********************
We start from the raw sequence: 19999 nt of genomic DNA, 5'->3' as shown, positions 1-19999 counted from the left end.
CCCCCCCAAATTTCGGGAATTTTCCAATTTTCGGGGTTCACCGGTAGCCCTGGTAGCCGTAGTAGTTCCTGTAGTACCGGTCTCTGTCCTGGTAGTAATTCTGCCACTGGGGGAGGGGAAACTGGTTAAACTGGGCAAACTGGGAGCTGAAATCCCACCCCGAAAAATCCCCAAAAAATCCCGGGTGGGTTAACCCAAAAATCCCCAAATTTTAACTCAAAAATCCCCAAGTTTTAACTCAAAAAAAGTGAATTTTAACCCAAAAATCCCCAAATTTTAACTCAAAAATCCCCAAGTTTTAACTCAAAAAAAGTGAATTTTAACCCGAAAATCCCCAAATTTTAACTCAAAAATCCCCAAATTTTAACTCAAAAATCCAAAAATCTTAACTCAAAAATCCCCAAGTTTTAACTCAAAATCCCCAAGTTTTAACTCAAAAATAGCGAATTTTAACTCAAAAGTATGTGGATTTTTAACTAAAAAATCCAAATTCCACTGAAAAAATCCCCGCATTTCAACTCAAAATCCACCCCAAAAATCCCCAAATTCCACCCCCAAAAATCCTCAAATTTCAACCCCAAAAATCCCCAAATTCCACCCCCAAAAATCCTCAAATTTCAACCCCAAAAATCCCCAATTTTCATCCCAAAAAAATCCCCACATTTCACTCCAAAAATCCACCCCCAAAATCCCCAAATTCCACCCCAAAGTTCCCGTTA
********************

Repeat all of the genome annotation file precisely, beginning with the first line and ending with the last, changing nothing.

We start from the raw sequence: 19999 nt of genomic DNA, 5'->3' as shown, positions 1-19999 counted from the left end.
CCCCCCCAAATTTCGGGAATTTTCCAATTTTCGGGGTTCACCGGTAGCCCTGGTAGCCGTAGTAGTTCCTGTAGTACCGGTCTCTGTCCTGGTAGTAATTCTGCCACTGGGGGAGGGGAAACTGGTTAAACTGGGCAAACTGGGAGCTGAAATCCCACCCCGAAAAATCCCCAAAAAATCCCGGGTGGGTTAACCCAAAAATCCCCAAATTTTAACTCAAAAATCCCCAAGTTTTAACTCAAAAAAAGTGAATTTTAACCCAAAAATCCCCAAATTTTAACTCAAAAATCCCCAAGTTTTAACTCAAAAAAAGTGAATTTTAACCCGAAAATCCCCAAATTTTAACTCAAAAATCCCCAAATTTTAACTCAAAAATCCAAAAATCTTAACTCAAAAATCCCCAAGTTTTAACTCAAAATCCCCAAGTTTTAACTCAAAAATAGCGAATTTTAACTCAAAAGTATGTGGATTTTTAACTAAAAAATCCAAATTCCACTGAAAAAATCCCCGCATTTCAACTCAAAATCCACCCCAAAAATCCCCAAATTCCACCCCCAAAAATCCTCAAATTTCAACCCCAAAAATCCCCAAATTCCACCCCCAAAAATCCTCAAATTTCAACCCCAAAAATCCCCAATTTTCATCCCAAAAAAATCCCCACATTTCACTCCAAAAATCCACCCCCAAAATCCCCAAATTCCACCCCAAAGTTCCCGTTA